When the world tunes in Friday for the Opening Ceremony of the biggest Winter Olympics in history, I’ll be watching, too.
But I’ll be thinking about another Winter Games exactly 20 years ago.
In a roundabout way, it was the 1994 Lillehammer Olympics that inspired an upcoming trip in celebration of my husband’s 70th birthday.
Usually he lets me plan the vacations, which often revolve around visits to family or to the West Coast, where I’d like to move someday.
“I’m easy,” he’ll say, when tapped for suggestions. Or, “There are a lot of places I’d like to see, but we can’t see them all. So San Francisco (or Monterey or Vancouver) is as good as any.”
Once, frustrated by what I felt was his lack of introspection, I pressed him on the topic.
“Surely there’s someplace special you always wanted to go,” I prodded. After thinking a minute, he came out with a stunner: “I always thought Norway would be nice.”
Norway? I thought, wondering just who this stranger was that I’d married. In all our years together, he’d never mentioned the country.
But since then, Norway has been in the back of my mind as a “someday” destination. Meaning someday when Scandinavian air fares come down from their mile-high prices.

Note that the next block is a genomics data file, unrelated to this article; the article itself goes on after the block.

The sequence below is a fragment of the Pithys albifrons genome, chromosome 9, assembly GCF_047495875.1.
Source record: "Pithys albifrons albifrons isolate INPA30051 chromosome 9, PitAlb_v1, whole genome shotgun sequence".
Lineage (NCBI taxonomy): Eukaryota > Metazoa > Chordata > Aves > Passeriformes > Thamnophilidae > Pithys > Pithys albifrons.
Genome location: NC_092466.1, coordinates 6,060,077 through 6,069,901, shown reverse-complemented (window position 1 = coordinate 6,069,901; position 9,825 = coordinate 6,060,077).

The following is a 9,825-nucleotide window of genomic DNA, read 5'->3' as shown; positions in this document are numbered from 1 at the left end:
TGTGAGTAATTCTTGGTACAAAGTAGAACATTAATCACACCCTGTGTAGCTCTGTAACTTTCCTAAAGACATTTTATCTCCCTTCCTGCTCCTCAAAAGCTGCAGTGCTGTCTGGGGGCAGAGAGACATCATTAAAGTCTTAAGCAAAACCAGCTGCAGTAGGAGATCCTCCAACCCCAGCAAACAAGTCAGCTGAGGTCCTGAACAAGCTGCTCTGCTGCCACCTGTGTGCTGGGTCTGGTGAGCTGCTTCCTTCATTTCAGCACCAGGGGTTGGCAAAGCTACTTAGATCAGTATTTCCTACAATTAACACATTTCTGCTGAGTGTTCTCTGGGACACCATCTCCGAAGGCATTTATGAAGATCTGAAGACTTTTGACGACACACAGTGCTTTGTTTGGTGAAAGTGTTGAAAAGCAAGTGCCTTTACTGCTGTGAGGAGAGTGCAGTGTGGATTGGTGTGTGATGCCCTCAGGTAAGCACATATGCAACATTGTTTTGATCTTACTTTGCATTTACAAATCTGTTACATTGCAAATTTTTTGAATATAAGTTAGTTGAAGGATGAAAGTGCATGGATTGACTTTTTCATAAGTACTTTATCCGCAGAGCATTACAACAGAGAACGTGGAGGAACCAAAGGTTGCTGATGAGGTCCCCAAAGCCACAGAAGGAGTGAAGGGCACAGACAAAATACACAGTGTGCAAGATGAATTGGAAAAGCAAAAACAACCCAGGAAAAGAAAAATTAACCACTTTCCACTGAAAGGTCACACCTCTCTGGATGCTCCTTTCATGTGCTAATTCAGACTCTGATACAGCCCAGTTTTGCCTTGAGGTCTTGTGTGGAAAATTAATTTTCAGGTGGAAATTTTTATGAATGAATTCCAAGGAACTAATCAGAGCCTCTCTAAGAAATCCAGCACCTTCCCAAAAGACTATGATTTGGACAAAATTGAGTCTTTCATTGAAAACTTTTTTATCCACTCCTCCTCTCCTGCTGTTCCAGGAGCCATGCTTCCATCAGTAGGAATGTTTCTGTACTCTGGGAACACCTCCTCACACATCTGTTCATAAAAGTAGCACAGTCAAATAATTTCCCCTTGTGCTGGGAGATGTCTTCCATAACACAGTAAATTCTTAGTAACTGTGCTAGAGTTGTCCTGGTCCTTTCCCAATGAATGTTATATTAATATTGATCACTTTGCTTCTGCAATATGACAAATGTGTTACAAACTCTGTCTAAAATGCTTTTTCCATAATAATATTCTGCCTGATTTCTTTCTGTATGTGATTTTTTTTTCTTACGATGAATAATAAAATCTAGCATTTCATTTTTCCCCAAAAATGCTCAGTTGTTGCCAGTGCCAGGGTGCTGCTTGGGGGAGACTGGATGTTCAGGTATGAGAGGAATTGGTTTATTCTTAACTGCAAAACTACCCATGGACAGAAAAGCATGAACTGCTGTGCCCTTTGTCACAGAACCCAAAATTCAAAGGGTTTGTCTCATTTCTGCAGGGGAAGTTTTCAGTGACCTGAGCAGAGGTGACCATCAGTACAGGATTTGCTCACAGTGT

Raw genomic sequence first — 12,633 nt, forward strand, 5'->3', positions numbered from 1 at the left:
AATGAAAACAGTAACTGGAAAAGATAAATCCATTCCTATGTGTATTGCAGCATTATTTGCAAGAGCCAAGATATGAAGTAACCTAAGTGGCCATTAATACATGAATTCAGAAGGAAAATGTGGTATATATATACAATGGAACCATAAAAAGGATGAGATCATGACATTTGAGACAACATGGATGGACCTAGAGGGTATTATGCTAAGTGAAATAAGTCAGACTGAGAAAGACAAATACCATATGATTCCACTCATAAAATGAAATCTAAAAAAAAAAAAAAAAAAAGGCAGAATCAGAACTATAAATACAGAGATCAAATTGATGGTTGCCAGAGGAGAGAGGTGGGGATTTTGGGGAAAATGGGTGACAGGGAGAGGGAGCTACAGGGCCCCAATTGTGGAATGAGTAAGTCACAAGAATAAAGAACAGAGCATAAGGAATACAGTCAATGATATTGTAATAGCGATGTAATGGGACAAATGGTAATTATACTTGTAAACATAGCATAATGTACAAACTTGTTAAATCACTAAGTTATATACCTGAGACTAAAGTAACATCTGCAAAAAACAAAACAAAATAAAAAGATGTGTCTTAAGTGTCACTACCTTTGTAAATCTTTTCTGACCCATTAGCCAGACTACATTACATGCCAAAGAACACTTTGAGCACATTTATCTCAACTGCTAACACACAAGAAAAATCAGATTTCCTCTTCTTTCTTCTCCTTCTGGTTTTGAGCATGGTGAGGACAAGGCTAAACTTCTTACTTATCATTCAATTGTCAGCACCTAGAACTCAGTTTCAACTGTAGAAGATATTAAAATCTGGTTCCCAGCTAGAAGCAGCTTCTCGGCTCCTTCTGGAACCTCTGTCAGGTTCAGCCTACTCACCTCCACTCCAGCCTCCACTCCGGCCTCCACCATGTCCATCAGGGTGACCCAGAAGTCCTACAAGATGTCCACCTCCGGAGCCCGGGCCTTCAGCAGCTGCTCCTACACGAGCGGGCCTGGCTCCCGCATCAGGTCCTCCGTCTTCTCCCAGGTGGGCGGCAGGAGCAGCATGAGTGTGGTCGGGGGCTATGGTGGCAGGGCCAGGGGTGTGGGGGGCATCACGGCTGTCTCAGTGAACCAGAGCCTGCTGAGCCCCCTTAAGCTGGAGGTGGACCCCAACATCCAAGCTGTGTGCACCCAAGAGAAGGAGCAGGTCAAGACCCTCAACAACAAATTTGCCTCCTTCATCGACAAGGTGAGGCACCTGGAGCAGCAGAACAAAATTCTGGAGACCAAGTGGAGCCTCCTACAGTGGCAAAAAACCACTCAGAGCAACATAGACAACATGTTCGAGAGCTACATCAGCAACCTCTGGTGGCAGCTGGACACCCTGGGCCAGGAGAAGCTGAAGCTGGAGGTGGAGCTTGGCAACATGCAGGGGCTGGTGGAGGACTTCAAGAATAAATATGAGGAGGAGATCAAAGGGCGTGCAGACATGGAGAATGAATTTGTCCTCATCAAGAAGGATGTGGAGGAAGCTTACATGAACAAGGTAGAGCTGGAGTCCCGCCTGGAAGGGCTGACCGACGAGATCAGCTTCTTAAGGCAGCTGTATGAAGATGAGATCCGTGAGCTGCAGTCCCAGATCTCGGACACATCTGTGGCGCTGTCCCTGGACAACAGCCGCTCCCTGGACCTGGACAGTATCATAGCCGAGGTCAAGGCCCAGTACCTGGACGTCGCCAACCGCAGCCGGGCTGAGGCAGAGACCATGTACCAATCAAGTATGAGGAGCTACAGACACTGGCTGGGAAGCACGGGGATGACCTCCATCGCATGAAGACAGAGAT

Then a friend mentioned “Lilyhammer,” a new Norwegian series on Netflix that came highly recommended by her friend.
It’s set in Lillehammer, host of the Winter Games I remember for the fairy-tale story of young Russian pair skaters and husband-and-wife team Katerina Gordeeva and Sergei Grinkov.
A year after they took the gold, Grinkov died of a massive heart attack, leaving behind their little girl and a broken-hearted public.
Politically incorrect, moderately violent and surprisingly funny, the series is filmed in some of the very locations created for those Olympic games.